“About three months later Judah was told, “Your daughter-in-law Tamar is guilty of prostitution, and as a result she is now pregnant. Judah said, “Bring her out and have her burned to death As she was being brought out, she sent a message to her father-in-law. “I am pregnant by the man who owns these,” she said. And she added, “See if you recognize whose seal and cord and staff these are. Judah recognized them and said, “She is more righteous than I, since I wouldn’t give her to my son Shelah.” And he did not sleep with her again.” – Genesis 38:24-26
“I’d be very disappointed if one of our team members did that,” said a cricket player, referring to a South African cricketer who’d cheated in a match in 2016. But only two years later, that same player was caught in a nearly identical scandal.
Few things rankle us more than hypocrisy. But in the story of Judah in Genesis 38, Judah’s hypocritical behavior nearly had deadly consequences. After two of his sons died soon after marrying Tamar, Judah had quietly abandoned his duty to provide for her needs (vv. 8–11). In desperation, Tamar disguised herself by wearing a prostitute’s veil, and Judah slept with her (vv. 15–16).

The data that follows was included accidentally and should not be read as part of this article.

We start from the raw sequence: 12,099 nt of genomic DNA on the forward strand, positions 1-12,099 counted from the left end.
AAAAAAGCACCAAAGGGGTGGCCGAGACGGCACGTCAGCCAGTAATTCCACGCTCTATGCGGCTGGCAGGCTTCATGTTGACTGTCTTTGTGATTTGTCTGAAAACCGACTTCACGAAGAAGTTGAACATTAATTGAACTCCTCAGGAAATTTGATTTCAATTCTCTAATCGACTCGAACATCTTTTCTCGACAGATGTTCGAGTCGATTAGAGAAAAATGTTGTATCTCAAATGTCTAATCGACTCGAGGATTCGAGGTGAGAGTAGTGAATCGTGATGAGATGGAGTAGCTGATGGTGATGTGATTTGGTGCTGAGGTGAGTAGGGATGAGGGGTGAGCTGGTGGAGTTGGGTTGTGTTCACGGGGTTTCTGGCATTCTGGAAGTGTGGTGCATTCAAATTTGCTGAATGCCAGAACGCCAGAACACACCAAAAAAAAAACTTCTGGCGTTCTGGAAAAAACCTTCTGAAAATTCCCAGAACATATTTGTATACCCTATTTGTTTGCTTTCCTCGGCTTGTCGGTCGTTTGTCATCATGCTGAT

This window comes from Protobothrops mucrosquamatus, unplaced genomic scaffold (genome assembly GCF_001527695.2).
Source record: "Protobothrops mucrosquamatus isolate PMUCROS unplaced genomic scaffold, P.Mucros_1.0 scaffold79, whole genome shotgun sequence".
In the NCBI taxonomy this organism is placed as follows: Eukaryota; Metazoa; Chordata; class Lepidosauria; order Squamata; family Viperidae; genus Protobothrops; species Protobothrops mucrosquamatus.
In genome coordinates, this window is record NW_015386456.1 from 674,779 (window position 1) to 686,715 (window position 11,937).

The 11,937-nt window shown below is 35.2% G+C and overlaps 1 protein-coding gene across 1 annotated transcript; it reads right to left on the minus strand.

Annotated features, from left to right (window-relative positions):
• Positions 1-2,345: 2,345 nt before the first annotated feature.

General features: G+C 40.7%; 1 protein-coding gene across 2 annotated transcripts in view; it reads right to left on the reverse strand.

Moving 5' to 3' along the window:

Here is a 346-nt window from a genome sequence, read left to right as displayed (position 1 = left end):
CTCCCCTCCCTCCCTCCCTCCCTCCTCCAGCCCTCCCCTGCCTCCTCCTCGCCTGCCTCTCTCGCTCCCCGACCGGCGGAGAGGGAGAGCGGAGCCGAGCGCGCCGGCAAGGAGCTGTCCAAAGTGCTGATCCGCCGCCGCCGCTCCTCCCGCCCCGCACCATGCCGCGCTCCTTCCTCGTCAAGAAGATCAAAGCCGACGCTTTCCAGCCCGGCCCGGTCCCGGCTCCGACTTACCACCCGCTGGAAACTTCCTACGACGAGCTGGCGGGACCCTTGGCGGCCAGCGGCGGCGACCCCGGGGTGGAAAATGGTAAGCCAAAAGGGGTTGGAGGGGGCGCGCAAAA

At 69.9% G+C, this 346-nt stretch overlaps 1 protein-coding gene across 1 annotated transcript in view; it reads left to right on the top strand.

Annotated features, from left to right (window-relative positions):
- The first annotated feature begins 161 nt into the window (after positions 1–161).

Yet when Judah learned that his widowed daughter-in-law was pregnant, his reaction was murderous. “Bring her out and have her burned to death!” he demanded (v. 24). But Tamar had proof that Judah was the father (v. 25).
Judah could have denied the truth. Instead he admitted his hypocrisy, and also accepted his responsibility to care for her, saying, “She is more righteous than I” (v. 26).
And God wove even this dark chapter of Judah and Tamar’s story into His story of our redemption. Tamar’s children (vv. 29–30) would become ancestors of Jesus (Matthew 1:2–3).
Why is Genesis 38 in the Bible? One reason is because it’s the story of our hypocritical human hearts—and of God’s heart of love, grace, and mercy.